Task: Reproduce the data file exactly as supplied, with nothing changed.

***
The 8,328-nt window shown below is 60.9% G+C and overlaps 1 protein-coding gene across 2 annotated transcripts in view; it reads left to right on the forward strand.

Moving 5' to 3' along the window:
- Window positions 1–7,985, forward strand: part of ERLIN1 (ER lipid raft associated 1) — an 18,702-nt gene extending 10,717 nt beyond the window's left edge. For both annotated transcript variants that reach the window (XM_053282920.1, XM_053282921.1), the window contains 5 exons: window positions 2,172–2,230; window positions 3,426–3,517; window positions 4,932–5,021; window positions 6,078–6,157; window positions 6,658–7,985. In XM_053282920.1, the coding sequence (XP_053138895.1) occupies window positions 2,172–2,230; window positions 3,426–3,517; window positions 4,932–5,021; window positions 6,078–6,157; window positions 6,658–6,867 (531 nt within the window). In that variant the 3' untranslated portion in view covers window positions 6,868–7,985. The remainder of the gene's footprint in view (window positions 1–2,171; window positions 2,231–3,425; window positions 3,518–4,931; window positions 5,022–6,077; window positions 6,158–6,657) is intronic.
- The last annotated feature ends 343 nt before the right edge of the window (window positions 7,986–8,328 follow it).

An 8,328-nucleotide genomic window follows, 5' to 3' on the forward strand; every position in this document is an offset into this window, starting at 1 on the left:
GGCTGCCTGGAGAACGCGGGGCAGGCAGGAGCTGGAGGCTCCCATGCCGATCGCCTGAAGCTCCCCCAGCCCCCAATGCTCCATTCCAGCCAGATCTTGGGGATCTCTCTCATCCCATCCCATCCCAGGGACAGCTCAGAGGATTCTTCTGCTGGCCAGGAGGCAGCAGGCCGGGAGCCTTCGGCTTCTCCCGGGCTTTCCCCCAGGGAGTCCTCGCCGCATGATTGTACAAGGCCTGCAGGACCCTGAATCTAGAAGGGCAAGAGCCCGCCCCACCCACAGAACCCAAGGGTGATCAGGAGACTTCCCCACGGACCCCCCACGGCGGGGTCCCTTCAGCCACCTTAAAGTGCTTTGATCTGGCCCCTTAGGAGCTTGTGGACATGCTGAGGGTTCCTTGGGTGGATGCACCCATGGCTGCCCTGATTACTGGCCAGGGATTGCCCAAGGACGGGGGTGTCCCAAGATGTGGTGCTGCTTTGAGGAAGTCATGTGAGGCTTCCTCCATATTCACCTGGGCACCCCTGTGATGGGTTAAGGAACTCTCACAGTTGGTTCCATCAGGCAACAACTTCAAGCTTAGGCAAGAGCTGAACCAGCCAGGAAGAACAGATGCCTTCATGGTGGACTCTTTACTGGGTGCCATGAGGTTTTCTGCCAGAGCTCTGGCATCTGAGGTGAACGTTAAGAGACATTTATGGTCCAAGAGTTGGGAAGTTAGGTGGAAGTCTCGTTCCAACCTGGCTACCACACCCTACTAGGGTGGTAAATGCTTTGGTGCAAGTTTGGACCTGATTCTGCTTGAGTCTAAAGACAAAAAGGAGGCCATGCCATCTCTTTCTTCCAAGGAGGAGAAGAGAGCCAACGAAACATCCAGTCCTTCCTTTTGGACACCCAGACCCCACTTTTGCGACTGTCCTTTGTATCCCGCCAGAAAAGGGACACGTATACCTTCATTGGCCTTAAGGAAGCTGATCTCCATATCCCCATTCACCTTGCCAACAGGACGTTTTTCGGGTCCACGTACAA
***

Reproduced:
The 8,328-nt window shown below is 60.9% G+C and overlaps 1 protein-coding gene across 2 annotated transcripts in view; it reads left to right on the forward strand.

Moving 5' to 3' along the window:
- Window positions 1–7,985, forward strand: part of ERLIN1 (ER lipid raft associated 1) — an 18,702-nt gene extending 10,717 nt beyond the window's left edge. For both annotated transcript variants that reach the window (XM_053282920.1, XM_053282921.1), the window contains 5 exons: window positions 2,172–2,230; window positions 3,426–3,517; window positions 4,932–5,021; window positions 6,078–6,157; window positions 6,658–7,985. In XM_053282920.1, the coding sequence (XP_053138895.1) occupies window positions 2,172–2,230; window positions 3,426–3,517; window positions 4,932–5,021; window positions 6,078–6,157; window positions 6,658–6,867 (531 nt within the window). In that variant the 3' untranslated portion in view covers window positions 6,868–7,985. The remainder of the gene's footprint in view (window positions 1–2,171; window positions 2,231–3,425; window positions 3,518–4,931; window positions 5,022–6,077; window positions 6,158–6,657) is intronic.
- The last annotated feature ends 343 nt before the right edge of the window (window positions 7,986–8,328 follow it).

An 8,328-nucleotide genomic window follows, 5' to 3' on the forward strand; every position in this document is an offset into this window, starting at 1 on the left:
GGCTGCCTGGAGAACGCGGGGCAGGCAGGAGCTGGAGGCTCCCATGCCGATCGCCTGAAGCTCCCCCAGCCCCCAATGCTCCATTCCAGCCAGATCTTGGGGATCTCTCTCATCCCATCCCATCCCAGGGACAGCTCAGAGGATTCTTCTGCTGGCCAGGAGGCAGCAGGCCGGGAGCCTTCGGCTTCTCCCGGGCTTTCCCCCAGGGAGTCCTCGCCGCATGATTGTACAAGGCCTGCAGGACCCTGAATCTAGAAGGGCAAGAGCCCGCCCCACCCACAGAACCCAAGGGTGATCAGGAGACTTCCCCACGGACCCCCCACGGCGGGGTCCCTTCAGCCACCTTAAAGTGCTTTGATCTGGCCCCTTAGGAGCTTGTGGACATGCTGAGGGTTCCTTGGGTGGATGCACCCATGGCTGCCCTGATTACTGGCCAGGGATTGCCCAAGGACGGGGGTGTCCCAAGATGTGGTGCTGCTTTGAGGAAGTCATGTGAGGCTTCCTCCATATTCACCTGGGCACCCCTGTGATGGGTTAAGGAACTCTCACAGTTGGTTCCATCAGGCAACAACTTCAAGCTTAGGCAAGAGCTGAACCAGCCAGGAAGAACAGATGCCTTCATGGTGGACTCTTTACTGGGTGCCATGAGGTTTTCTGCCAGAGCTCTGGCATCTGAGGTGAACGTTAAGAGACATTTATGGTCCAAGAGTTGGGAAGTTAGGTGGAAGTCTCGTTCCAACCTGGCTACCACACCCTACTAGGGTGGTAAATGCTTTGGTGCAAGTTTGGACCTGATTCTGCTTGAGTCTAAAGACAAAAAGGAGGCCATGCCATCTCTTTCTTCCAAGGAGGAGAAGAGAGCCAACGAAACATCCAGTCCTTCCTTTTGGACACCCAGACCCCACTTTTGCGACTGTCCTTTGTATCCCGCCAGAAAAGGGACACGTATACCTTCATTGGCCTTAAGGAAGCTGATCTCCATATCCCCATTCACCTTGCCAACAGGACGTTTTTCGGGTCCACGTACAA